Nowadays in this ceremony can participate only unmarried Sesetan village youth (17-30 years old). People say, that through this ceremony many couples met and build families. As well such ritual brings good luck and prosperity to those who are taking part in it. Not enough that participants may not know each other and will kiss strangers, village priests throw water over participants to douse the flames of passion. Maybe this ceremony not so special but for sure can give good vibes. More about this Bali festival.
- Place: Banjar Kaja Sesetan in Denpasar, Bali
- The best place to stay near Denpasar would be the Sanur area (I doubt you would really enjoy staying in the capital of Bali, during your holidays). I have stayed in Sanur in these places:
- Sudamala Suites & Villas – I love this place. It’s like a small oasis near the main Sanur area. So many unique details inside. Inspiring, peaceful, spacious surroundings, delicious food, and very friendly staff.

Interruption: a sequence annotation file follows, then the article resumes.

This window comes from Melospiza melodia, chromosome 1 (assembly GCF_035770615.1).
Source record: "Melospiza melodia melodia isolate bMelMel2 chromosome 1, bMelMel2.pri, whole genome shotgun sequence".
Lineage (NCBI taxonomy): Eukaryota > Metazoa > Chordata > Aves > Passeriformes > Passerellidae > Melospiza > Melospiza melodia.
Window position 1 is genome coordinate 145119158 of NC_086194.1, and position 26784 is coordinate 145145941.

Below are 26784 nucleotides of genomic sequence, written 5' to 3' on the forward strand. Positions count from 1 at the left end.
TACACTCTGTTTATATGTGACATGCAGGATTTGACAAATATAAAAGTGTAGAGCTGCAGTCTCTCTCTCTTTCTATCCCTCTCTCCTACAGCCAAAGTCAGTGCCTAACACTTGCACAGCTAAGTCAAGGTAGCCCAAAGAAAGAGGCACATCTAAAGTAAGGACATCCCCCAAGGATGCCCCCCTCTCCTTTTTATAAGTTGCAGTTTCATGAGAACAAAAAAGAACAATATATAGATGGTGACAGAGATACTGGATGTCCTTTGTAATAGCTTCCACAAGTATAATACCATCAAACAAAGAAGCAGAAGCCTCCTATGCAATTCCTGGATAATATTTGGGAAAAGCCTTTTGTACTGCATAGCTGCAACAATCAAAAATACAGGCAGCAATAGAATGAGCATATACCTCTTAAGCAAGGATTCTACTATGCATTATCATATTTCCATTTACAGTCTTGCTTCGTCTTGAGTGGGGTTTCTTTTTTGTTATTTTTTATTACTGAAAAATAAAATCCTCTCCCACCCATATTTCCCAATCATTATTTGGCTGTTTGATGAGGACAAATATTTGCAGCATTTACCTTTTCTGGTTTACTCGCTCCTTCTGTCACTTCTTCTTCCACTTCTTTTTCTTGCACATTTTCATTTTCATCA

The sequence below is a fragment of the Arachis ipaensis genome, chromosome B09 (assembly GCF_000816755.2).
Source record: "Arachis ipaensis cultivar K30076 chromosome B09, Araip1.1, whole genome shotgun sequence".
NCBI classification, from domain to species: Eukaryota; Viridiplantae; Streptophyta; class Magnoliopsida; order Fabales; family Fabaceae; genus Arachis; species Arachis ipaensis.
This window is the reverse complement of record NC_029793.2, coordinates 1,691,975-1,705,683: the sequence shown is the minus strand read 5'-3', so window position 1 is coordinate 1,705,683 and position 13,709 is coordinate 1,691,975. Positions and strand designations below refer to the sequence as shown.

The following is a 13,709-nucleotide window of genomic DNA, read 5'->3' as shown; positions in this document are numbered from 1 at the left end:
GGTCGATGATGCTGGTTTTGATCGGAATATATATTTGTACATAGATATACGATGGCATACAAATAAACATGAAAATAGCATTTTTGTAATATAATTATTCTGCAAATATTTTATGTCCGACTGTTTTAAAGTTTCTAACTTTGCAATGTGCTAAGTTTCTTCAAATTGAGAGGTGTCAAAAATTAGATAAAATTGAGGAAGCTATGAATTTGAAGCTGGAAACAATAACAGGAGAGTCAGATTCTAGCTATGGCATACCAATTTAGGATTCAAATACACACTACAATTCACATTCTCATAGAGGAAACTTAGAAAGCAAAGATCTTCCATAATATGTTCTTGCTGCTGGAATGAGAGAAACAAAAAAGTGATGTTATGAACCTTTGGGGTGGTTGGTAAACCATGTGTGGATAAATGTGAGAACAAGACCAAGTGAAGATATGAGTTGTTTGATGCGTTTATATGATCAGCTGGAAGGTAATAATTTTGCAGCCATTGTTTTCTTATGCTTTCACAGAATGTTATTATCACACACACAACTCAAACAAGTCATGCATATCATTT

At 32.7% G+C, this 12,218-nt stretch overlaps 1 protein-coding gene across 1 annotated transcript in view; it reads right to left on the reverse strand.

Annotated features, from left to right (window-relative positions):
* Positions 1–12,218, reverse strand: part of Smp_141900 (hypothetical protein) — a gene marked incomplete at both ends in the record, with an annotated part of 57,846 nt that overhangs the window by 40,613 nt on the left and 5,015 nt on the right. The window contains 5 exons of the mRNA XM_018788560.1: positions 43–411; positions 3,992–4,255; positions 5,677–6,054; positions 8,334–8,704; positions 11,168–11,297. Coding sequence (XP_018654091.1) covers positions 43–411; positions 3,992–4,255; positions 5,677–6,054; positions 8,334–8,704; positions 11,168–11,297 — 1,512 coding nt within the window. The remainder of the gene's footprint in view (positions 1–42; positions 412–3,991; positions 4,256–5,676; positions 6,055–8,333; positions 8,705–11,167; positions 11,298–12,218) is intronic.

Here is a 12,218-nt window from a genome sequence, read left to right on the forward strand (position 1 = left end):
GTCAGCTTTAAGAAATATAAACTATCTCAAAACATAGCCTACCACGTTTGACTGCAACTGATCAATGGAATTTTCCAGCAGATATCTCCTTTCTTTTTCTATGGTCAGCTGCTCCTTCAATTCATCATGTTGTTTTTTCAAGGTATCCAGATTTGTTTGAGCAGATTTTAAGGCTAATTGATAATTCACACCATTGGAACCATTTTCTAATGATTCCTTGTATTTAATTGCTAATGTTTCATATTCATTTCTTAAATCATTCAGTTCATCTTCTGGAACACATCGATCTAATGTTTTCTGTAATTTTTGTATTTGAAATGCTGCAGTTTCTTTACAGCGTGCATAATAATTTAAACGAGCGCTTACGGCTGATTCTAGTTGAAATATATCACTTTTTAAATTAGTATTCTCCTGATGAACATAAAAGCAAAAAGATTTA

- Puri Santrian – quite a big hotel but has straight access to the beach. You can choose from many different types of rooms. I enjoy their buffet type breakfast with a big assortment, live Gamelan music, green surrounding, and helpful staff.
As well can be an option to stay in Kuta (from ceremony place the distance almost the same to go to Sanur or Kuta). You can check options in Airbnb too: Kuta or Sanur. And if you are new to Airbnb you can get FREE credits for first your booking.
Full moon ceremony to ask God’s grace
“Purnama” the day of the full moon is a special day for Balinese people. Every month on the full moon extra offerings “sesajen” are made in family temples. As well such offerings are taken to the village temple. Depending on the full moon time usually, many temples will have special events for villagers, like dancing, shadow puppet theater wayang, other performances. Such full moon ceremony takes all day long activities from preparation offering, cooking, going to the temples and etc. Every 10th full moon (called “Purnama Kadas”) even more special. Unique rituals you can see not only in the main island temples but as well in smaller ones. For example on this special day, the mother temple, Besakih, holds a special ceremony known as “Betara Turun Kabeh”, inviting the gods and deified ancestors for their blessings. More about this ceremony from fellow travel blogger you can find here.